She is in charge of caring for the rich collection of administrative records owned by Galway County Council and says “these records are as much part of our history as the Rock of Cashel is. They document our lives and our ancestors’ lives. And nobody can plan for the future unless you learn from the past, what worked and what didn’t”.

Archivists and librarians are often unfairly regarded as being dry, academic types, but that’s certainly not true of Patria. Her enthusiasm is infectious as she turns the pages of several minute books from Galway’s Rural District Councils, all of them at least 100 years old.

Part of her role involved cataloguing all the records of the Councils – Ballinasloe, Clifden, Galway, Gort, Loughrea, Mountbellew, Portumna and Tuam. These records mostly consisted of minutes of various meetings.

When she was cataloguing them she realised their worth to local historians and researchers, so she decided to compile a guide to their content. The result is For the Record: The Archives of Galway’s Rural District Councils, which will be a valuable asset to anybody with an interest in history.

Many representatives on these Councils were local personalities and several were arrested during the political upheaval of the era, she explains.

And, ushering in a new era in history, women were allowed to sit on these Rural District Councils – at the time they were not allowed to sit on County Councils.

All of this information is included in Patria’s introductory essay to the attractively produced A4 size guide, which gives a glimpse into how these Rural Councils operated and the way political thinking changed in Ireland during a short 26-year period. In the early 1900s, these Councils supported Home Rule, but by 1920, they were calling for full independence and refusing to recognise the British administration.

“I love the tone,” says Patria of the minutes from meetings. “The language was very emotive.”

That was certainly true of the Gort Rural District Council. At a meeting in 1907, following riots in Dublin at the premiere of JM Synge’s play, The Playboy of the Western World the councillors’ response was vehement. They recorded their decision to “protest most emphatically against the libellous comedy, The Playboy of the Western World, that was belched forth during the past week in the Abbey Theatre, Dublin, under the fostering care of Lady Gregory and Mr Yeats. We congratulate the good people of Dublin in howling down the gross buffoonery and immoral suggestions that are scattered throughout this scandalous performance.

 

For more from the archives see this week’s Tribunes here

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Real Galway flavour to intermediate club hurling battle in Birr

Bernie Ni Fhlatharta

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Date Published: 23-Jan-2013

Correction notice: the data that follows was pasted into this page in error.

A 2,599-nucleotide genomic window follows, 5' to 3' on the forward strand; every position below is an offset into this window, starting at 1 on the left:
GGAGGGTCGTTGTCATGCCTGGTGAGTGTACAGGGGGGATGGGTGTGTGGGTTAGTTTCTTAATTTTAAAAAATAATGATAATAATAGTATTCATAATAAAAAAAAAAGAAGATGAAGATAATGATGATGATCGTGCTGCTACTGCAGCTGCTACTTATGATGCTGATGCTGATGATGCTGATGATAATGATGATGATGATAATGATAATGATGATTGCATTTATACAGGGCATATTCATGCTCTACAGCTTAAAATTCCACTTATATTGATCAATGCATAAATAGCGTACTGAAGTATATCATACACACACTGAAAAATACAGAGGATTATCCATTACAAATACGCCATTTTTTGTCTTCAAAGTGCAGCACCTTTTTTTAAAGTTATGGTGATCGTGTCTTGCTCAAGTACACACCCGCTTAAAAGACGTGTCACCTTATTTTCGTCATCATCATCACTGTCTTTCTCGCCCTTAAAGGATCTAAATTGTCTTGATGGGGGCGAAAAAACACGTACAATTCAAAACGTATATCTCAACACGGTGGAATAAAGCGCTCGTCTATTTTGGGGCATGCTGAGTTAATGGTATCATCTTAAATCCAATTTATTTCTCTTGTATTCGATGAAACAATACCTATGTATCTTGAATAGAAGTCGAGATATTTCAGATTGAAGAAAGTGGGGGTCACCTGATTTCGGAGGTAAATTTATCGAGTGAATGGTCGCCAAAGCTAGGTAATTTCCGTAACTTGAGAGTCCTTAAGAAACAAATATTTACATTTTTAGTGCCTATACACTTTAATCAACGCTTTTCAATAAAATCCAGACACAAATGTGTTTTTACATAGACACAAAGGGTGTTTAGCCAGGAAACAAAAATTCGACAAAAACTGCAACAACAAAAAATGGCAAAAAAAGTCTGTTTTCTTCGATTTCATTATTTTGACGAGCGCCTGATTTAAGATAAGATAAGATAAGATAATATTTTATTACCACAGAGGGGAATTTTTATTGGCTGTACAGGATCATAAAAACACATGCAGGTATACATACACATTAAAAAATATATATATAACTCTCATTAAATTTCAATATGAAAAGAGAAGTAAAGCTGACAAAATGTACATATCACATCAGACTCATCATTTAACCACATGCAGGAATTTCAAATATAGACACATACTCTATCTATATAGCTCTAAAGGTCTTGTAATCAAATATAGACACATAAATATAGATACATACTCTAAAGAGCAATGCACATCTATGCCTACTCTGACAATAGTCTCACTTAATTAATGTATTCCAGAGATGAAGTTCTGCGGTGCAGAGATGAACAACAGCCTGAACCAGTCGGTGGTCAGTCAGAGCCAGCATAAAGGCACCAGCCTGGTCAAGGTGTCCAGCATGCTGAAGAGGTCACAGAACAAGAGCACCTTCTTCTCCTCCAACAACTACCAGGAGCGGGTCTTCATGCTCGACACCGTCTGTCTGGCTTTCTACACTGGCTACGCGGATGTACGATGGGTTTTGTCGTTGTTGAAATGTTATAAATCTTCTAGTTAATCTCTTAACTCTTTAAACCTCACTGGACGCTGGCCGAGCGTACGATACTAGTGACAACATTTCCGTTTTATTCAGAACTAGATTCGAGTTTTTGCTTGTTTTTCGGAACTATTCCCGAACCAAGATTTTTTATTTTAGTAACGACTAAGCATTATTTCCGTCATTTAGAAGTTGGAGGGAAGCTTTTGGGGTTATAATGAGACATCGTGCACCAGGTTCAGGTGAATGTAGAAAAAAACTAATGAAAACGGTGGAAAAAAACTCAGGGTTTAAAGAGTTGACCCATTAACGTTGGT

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Athenry fail to take chances as they bow out of Junior Cup

Bernie Ni Fhlatharta

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Date Published: 29-Jan-2013

Athenry FC 1

Kilbarrack United 2

(After extra time)

For the second year in succession Athenry were done in extra time in the FAI Junior Cup as last season’s beaten finalist’s came from behind to snatch an excellent game in Moanbawn on Sunday afternoon.

On a heavy pitch that was only playable following extensive groundwork by club officials all morning, the home side were by far the better side in the opening half, but failed to take advantage of a number of opportunities that came their way.

An Alan O’Donovan penalty gave them a merited advantage just after the restart, but thereafter were on the back foot as Kilbarrack took over, but for all their pressing, the home rearguard were dealing comfortably with their forays.

However they were struck a body blow just six minutes from time, as big striker Keith Kirwan was left all alone at the far post to head the equaliser and from that point on the Dubliners were the better side.

They started off the extra time in the ascendancy and enjoying all the momentum before striking for a good winning goal on 104 minutes. A strong bench allowed them to make some necessary changes and it was not a facility that was available to Athenry manager Gabriel Glavin.

With Gary Forde and Gary Delaney out through suspension following their sending off against OLBC in the previous round, and Seamie Crowe injured, it left their bench rather threadbare with just a number of young squad players available.

Playing with the aid of the slight incline and any wind advantage going, the home side had a Connor Cannon effort on target in the opening minute, while John Meleady was just over with a flick at the other end.

Meleady then tested Andrew Walsh who saved comfortably, before the goalkeeper pulled off a brilliant double save on 14 minutes.

Firstly he went full length to push away a Meleady shot and was then back on his feet to parry David Jackson’s close-range rebound.

For more, read this week’s Connacht Sentinel.